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Assessing Correctional Rehabilitation: Policy, Practice, and Prospects

NCJ Number
Date Published
67 pages
This chapter's primary purpose is to assess the empirical status of correctional rehabilitation, as it examines whether correctional interventions reduce offender recidivism.
The death knell of offender rehabilitation was apparently sounded by Robert Martinson's (1974b) influential "nothing works" essay, which reported that few treatment programs reduced recidivism. This review of evaluation studies gave legitimacy to the anti-treatment sentiments of the day. In the subsequent quarter century, a growing revisionist movement has questioned Martinson's portrayal of the empirical status of the effectiveness of treatment interventions. Based on literature reviews, these revisionist scholars have shown that many correctional treatment programs are effective in decreasing recidivism. More recently, these researchers have undertaken more sophisticated quantitative syntheses of an increasing body of evaluation studies through a technique called "meta-analysis." These meta-analyses show that across evaluation studies, the recidivism rate is, on average, 10 percentage points lower for the treatment group than for the control group; however, this research has also suggested that some correctional interventions have no effect on offender criminality (e.g., punishment-oriented programs), while others achieve substantial reductions in recidivism (approximately 25 percent). This variation in program success has led to a search for those "principles" that distinguish effective treatment interventions from ineffective ones. There is evidence that the rehabilitation programs that achieve the greatest reductions in recidivism use cognitive-behavioral treatments, target known predictors of crime for change, and intervene mainly with high-risk offenders. Correctional policy and practice should be based on empirical research that documents effective rehabilitation techniques matched with offender characteristics. 179 references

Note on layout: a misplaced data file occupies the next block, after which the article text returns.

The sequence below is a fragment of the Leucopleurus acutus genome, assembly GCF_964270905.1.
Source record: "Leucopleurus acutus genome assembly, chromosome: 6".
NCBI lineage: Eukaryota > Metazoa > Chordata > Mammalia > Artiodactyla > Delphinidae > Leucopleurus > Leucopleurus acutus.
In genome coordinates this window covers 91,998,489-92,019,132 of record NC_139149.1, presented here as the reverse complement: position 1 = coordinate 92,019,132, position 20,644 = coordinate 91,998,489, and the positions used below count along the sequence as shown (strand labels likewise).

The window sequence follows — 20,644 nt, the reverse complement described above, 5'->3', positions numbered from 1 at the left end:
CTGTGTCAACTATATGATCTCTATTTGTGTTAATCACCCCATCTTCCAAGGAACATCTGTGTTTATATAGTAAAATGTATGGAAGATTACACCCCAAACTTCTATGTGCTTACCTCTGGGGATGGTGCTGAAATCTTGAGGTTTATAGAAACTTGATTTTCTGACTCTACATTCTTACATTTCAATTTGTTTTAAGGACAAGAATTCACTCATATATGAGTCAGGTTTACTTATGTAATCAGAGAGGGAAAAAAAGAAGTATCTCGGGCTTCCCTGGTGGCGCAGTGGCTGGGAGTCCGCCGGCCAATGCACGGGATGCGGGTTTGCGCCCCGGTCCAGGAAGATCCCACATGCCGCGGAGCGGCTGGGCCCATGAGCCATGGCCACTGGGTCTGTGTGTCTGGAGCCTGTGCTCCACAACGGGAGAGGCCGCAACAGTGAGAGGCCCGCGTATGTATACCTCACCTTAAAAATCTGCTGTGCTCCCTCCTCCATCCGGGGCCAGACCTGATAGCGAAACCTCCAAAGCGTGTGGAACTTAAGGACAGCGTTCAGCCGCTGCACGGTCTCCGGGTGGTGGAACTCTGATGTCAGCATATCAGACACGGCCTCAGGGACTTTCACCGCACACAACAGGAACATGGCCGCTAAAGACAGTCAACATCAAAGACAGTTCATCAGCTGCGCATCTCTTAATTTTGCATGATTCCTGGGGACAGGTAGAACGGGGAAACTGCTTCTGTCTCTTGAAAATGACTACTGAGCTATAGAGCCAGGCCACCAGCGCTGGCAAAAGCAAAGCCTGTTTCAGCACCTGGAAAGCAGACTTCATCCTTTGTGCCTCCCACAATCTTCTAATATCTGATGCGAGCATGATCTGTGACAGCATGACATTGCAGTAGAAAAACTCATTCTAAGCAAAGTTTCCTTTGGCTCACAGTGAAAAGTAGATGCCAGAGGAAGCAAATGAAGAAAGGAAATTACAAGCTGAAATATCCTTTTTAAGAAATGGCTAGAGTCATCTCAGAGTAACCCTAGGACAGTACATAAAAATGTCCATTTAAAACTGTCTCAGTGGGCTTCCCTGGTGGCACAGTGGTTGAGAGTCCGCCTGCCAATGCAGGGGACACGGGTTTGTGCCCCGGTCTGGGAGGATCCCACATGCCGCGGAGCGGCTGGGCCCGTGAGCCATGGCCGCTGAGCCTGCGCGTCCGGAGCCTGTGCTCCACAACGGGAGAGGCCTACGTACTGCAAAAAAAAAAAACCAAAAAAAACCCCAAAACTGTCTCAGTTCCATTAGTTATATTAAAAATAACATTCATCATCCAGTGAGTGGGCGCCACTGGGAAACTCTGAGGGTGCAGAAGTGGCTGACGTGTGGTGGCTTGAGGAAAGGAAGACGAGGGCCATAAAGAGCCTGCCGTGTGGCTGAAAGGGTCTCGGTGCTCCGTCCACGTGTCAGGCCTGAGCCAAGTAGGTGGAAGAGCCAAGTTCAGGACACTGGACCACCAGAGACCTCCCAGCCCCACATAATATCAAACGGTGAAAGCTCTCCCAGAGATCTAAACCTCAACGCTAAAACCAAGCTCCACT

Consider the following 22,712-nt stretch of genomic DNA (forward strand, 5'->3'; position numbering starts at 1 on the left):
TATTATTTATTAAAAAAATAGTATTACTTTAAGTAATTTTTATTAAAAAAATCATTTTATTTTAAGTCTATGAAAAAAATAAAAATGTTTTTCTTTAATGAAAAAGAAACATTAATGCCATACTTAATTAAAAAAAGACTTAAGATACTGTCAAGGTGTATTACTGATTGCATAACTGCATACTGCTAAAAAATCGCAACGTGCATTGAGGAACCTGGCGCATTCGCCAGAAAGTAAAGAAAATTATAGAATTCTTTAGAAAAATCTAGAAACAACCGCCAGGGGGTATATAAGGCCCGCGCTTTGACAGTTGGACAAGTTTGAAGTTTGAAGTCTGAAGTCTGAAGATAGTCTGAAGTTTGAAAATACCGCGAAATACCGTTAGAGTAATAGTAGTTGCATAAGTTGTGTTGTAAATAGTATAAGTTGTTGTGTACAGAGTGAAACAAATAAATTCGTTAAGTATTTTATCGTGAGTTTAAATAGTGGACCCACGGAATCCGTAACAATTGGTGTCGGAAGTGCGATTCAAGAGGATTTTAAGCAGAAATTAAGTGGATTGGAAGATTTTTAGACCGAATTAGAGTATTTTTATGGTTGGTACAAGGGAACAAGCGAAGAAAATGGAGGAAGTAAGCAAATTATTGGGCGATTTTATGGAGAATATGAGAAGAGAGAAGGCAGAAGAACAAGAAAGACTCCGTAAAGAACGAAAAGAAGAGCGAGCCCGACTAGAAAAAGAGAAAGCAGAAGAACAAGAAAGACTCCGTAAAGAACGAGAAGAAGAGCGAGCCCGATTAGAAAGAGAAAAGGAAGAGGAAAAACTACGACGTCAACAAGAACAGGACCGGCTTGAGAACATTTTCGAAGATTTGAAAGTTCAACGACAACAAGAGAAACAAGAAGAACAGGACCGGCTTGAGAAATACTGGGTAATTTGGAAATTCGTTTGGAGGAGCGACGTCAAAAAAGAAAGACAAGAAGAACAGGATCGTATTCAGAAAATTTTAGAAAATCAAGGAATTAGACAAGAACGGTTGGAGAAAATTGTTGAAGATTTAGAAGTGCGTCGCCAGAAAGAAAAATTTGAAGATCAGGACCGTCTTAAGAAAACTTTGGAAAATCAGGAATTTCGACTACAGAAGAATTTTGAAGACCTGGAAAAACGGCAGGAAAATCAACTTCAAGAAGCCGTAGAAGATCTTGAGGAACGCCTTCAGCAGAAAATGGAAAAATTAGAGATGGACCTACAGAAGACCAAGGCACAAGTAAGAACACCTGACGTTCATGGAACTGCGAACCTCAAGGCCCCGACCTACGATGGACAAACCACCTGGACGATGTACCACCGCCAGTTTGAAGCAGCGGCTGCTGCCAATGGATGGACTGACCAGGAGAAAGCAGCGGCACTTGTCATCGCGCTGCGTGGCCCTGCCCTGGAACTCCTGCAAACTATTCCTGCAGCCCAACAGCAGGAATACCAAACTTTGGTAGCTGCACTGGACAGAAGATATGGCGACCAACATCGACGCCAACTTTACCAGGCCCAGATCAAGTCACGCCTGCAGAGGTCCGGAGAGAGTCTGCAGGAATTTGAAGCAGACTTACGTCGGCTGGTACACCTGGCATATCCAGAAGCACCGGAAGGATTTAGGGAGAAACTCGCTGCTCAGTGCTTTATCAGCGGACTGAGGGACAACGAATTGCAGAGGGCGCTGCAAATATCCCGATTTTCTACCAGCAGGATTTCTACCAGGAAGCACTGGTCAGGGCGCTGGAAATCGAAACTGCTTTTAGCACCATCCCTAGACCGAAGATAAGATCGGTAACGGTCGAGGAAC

Date Published: January 1, 2000